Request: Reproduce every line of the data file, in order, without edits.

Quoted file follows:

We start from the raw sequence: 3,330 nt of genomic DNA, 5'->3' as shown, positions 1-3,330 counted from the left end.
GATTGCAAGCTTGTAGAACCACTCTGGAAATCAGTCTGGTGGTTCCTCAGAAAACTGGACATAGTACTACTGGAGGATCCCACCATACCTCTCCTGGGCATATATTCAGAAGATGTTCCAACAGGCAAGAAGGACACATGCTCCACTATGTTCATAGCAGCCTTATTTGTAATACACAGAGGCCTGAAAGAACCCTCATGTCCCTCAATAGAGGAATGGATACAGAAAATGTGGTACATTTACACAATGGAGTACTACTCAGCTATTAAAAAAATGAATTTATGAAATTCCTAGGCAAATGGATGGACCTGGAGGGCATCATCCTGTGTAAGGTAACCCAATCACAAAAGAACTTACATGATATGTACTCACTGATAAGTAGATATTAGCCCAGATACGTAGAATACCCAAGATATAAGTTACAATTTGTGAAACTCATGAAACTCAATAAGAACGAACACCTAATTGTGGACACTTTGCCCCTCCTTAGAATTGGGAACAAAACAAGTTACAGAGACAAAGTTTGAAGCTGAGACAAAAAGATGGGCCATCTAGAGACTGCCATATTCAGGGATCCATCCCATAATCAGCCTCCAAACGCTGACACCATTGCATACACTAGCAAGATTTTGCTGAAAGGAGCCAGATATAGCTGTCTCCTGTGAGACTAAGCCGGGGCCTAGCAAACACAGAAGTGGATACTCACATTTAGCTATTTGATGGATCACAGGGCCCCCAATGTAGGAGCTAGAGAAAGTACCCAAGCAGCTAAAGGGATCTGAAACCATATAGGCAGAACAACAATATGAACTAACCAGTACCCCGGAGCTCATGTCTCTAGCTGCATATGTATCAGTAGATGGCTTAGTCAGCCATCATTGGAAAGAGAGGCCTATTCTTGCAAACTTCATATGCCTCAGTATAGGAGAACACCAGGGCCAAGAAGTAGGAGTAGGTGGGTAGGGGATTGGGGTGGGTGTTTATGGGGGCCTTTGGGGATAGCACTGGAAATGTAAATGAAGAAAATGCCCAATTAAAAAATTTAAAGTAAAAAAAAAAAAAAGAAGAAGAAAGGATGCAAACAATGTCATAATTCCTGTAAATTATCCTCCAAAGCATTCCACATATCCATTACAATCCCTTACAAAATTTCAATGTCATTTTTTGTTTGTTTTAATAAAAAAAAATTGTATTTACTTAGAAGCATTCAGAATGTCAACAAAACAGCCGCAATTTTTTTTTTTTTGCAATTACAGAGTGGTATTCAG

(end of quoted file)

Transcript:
We start from the raw sequence: 3,330 nt of genomic DNA, 5'->3' as shown, positions 1-3,330 counted from the left end.
GATTGCAAGCTTGTAGAACCACTCTGGAAATCAGTCTGGTGGTTCCTCAGAAAACTGGACATAGTACTACTGGAGGATCCCACCATACCTCTCCTGGGCATATATTCAGAAGATGTTCCAACAGGCAAGAAGGACACATGCTCCACTATGTTCATAGCAGCCTTATTTGTAATACACAGAGGCCTGAAAGAACCCTCATGTCCCTCAATAGAGGAATGGATACAGAAAATGTGGTACATTTACACAATGGAGTACTACTCAGCTATTAAAAAAATGAATTTATGAAATTCCTAGGCAAATGGATGGACCTGGAGGGCATCATCCTGTGTAAGGTAACCCAATCACAAAAGAACTTACATGATATGTACTCACTGATAAGTAGATATTAGCCCAGATACGTAGAATACCCAAGATATAAGTTACAATTTGTGAAACTCATGAAACTCAATAAGAACGAACACCTAATTGTGGACACTTTGCCCCTCCTTAGAATTGGGAACAAAACAAGTTACAGAGACAAAGTTTGAAGCTGAGACAAAAAGATGGGCCATCTAGAGACTGCCATATTCAGGGATCCATCCCATAATCAGCCTCCAAACGCTGACACCATTGCATACACTAGCAAGATTTTGCTGAAAGGAGCCAGATATAGCTGTCTCCTGTGAGACTAAGCCGGGGCCTAGCAAACACAGAAGTGGATACTCACATTTAGCTATTTGATGGATCACAGGGCCCCCAATGTAGGAGCTAGAGAAAGTACCCAAGCAGCTAAAGGGATCTGAAACCATATAGGCAGAACAACAATATGAACTAACCAGTACCCCGGAGCTCATGTCTCTAGCTGCATATGTATCAGTAGATGGCTTAGTCAGCCATCATTGGAAAGAGAGGCCTATTCTTGCAAACTTCATATGCCTCAGTATAGGAGAACACCAGGGCCAAGAAGTAGGAGTAGGTGGGTAGGGGATTGGGGTGGGTGTTTATGGGGGCCTTTGGGGATAGCACTGGAAATGTAAATGAAGAAAATGCCCAATTAAAAAATTTAAAGTAAAAAAAAAAAAAAGAAGAAGAAAGGATGCAAACAATGTCATAATTCCTGTAAATTATCCTCCAAAGCATTCCACATATCCATTACAATCCCTTACAAAATTTCAATGTCATTTTTTGTTTGTTTTAATAAAAAAAAATTGTATTTACTTAGAAGCATTCAGAATGTCAACAAAACAGCCGCAATTTTTTTTTTTTTGCAATTACAGAGTGGTATTCAG